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Major price hike could be on the way for Americans who use gas to heat homes

Experts say conflict overseas and other countries' lack of resources are partly to blame for price hikes in America.

AUSTIN, Texas — A new federal report from the U.S. Energy Information Administration shows a pretty steep increase in your gas bill could be on the way this winter.

More than third of Texan households and around half of all American households use natural gas to heat their homes.

A 28% increase in your natural gas bill is what Americans can expect this winter, according to the agency.

"Natural gas is what generates the majority of electricity in the United States and definitely the majority in Texas," said Matt Mitchell, a spokesperson for Austin Energy.

Mitchell said that although Austin Energy is an electricity provider, the increase in natural gas costs could have effects on its customers as well, something he said Austin saw over the summer with higher temperatures.

University of Texas at Austin Research Scientists Dr. Joshua Rhodes and Dr. Carey King said that you can partly blame conflict overseas and other countries' lack of resources.

"The things like the war in Ukraine and increased natural gas exports are putting upward pressure on the price of natural gas here, which is translating into higher gas bills," said Dr. Rhodes.

"From a long-term perspective, the Europeans in general are exposed to not having a local source of natural gas," said Dr. King.

Texas Gas Service is an example of a major provider of natural gas to Central Texans. A spokesperson for the company told KVUE they aren't the entity who decides the cost of natural gas and they'll do what they can to assist their customers this winter.

The U.S. Census estimates that over 22% of national households have problems paying a utility bill. Dr. Rhodes said an increase in gas prices will have a disproportionate effect on some families.    

"Lower income households generally spend more of their disposable income, so a greater proportion of their income, on utility bills like heating. And so, you know, that will take a bigger bite out of their paycheck," said Dr. Rhodes.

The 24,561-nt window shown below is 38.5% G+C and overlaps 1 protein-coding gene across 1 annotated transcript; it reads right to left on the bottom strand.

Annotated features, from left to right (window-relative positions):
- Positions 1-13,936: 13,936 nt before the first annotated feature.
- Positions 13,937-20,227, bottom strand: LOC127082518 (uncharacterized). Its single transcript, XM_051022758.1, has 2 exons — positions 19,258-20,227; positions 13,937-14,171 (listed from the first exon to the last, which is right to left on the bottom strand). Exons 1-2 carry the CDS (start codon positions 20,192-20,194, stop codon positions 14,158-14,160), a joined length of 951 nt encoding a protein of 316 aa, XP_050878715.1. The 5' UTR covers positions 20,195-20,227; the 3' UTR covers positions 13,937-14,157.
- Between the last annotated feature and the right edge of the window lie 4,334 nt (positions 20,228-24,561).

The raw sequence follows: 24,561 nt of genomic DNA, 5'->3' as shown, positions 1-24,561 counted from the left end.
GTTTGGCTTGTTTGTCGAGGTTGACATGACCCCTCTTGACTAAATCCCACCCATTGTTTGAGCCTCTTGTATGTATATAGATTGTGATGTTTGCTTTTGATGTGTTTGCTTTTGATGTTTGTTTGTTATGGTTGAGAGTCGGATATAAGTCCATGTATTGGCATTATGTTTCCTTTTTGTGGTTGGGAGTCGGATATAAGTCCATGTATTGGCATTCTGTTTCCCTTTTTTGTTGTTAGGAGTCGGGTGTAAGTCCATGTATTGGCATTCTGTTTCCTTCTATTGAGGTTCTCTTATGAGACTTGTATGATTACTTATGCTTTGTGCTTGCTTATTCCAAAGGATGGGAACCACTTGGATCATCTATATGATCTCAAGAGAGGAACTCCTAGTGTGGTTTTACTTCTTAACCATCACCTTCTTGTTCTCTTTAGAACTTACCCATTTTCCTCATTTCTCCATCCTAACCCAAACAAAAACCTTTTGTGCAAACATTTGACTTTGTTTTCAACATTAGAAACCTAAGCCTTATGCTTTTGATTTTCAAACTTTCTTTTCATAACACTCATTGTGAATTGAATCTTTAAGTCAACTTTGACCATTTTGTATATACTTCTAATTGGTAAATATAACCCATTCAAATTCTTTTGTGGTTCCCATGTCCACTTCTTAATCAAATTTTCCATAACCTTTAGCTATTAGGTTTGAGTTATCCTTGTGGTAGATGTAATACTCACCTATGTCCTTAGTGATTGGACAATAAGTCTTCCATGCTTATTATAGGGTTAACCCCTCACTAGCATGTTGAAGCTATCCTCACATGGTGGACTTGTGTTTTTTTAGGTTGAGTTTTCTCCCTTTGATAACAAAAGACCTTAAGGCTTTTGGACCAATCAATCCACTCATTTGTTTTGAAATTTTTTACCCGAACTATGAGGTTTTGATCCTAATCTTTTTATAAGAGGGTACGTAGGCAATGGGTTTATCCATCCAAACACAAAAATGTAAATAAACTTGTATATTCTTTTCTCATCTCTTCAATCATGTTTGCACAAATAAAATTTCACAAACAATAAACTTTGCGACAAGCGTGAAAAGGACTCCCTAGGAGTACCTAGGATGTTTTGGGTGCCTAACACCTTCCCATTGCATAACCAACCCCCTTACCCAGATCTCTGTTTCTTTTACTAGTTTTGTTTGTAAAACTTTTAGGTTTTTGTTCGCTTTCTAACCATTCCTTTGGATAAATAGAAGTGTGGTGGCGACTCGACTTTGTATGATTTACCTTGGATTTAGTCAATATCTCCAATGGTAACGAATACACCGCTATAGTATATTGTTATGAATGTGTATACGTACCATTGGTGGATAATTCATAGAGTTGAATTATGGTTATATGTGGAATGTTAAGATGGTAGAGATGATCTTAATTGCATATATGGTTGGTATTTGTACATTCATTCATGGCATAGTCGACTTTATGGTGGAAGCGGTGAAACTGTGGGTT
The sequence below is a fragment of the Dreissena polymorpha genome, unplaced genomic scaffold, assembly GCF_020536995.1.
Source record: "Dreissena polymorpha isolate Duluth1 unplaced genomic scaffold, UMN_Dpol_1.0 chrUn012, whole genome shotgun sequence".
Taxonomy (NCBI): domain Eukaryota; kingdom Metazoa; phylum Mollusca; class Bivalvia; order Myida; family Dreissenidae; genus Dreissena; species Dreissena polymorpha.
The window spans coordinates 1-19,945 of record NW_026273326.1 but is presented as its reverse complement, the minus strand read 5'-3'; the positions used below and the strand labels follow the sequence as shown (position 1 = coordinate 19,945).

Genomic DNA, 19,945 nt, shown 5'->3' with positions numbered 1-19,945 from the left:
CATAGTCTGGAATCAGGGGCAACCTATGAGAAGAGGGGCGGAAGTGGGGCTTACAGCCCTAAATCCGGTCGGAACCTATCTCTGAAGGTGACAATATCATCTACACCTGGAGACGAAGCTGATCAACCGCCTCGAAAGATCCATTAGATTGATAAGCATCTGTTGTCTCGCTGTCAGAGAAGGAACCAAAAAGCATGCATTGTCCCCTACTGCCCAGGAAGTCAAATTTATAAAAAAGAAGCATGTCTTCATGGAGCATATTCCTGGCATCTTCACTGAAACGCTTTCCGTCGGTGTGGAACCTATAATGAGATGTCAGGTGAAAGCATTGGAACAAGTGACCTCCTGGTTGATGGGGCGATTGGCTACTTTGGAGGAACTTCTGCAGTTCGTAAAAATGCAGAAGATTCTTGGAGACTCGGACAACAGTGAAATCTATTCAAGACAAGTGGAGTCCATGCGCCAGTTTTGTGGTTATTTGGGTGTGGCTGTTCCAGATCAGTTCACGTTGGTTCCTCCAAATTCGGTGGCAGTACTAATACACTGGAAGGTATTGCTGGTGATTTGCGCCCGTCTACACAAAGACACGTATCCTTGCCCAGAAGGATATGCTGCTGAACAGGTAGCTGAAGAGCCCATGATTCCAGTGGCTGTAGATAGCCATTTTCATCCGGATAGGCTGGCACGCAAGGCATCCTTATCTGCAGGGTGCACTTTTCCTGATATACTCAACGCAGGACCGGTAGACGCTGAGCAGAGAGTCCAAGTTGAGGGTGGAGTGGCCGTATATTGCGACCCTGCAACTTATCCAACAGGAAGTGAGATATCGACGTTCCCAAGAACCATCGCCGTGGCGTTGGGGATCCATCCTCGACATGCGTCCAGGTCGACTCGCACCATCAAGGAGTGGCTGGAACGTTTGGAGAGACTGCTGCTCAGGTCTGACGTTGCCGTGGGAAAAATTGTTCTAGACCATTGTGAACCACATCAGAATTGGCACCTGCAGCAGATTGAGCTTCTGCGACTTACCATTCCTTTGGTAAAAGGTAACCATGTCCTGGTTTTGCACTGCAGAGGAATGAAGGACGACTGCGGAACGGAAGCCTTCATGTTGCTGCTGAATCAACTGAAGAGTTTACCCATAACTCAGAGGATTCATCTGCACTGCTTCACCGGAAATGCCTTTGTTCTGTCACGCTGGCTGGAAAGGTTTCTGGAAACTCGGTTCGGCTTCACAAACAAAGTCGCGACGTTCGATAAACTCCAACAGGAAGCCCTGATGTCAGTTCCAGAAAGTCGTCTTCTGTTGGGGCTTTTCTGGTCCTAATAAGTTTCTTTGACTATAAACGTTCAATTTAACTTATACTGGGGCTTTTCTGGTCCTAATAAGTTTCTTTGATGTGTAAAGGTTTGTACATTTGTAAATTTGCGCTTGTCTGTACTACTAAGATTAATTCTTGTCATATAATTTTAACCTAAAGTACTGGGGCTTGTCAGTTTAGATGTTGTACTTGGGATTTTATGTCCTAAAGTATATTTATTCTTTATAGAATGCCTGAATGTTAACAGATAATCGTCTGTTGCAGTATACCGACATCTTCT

Dr. King said that as gas production companies charge utility providers more, those charges could fall on customers, saying each utility company has to buy at whatever price is set by those sending them the resources.

The Texas Gas Service provided the following statement:

"Heating bills go up for two primary reasons: the cost of natural gas and the amount of natural gas used. The cost of natural gas is a commodity and has a higher price this winter than last winter. As a reminder, we do not set the cost of gas; the amount we pay is what the customer pays. Colder weather often means customers use more natural gas to heat their homes. Depending on weather conditions this winter, customers could see an increase in their monthly usage if temperatures are lower than last winter.

"There are steps that customers can do to help reduce energy use and control winter bills, like setting the temperature on their water heater to 120 degrees F or the “warm” setting and applying weatherstripping and caulk to seal gaps and cracks around doors and windows. Visit texasgasservince.com/energytips for even more cost-saving tips.

"We also understand that customers are experiencing higher prices in many areas. That’s why we’re here to help any customer that needs assistance. We have payment plans and a resource page on our website at TexasGasService.com/Cares where customers can find financial assistance agencies across the state. Our contact center representatives are here to assist our customers through these challenging times."

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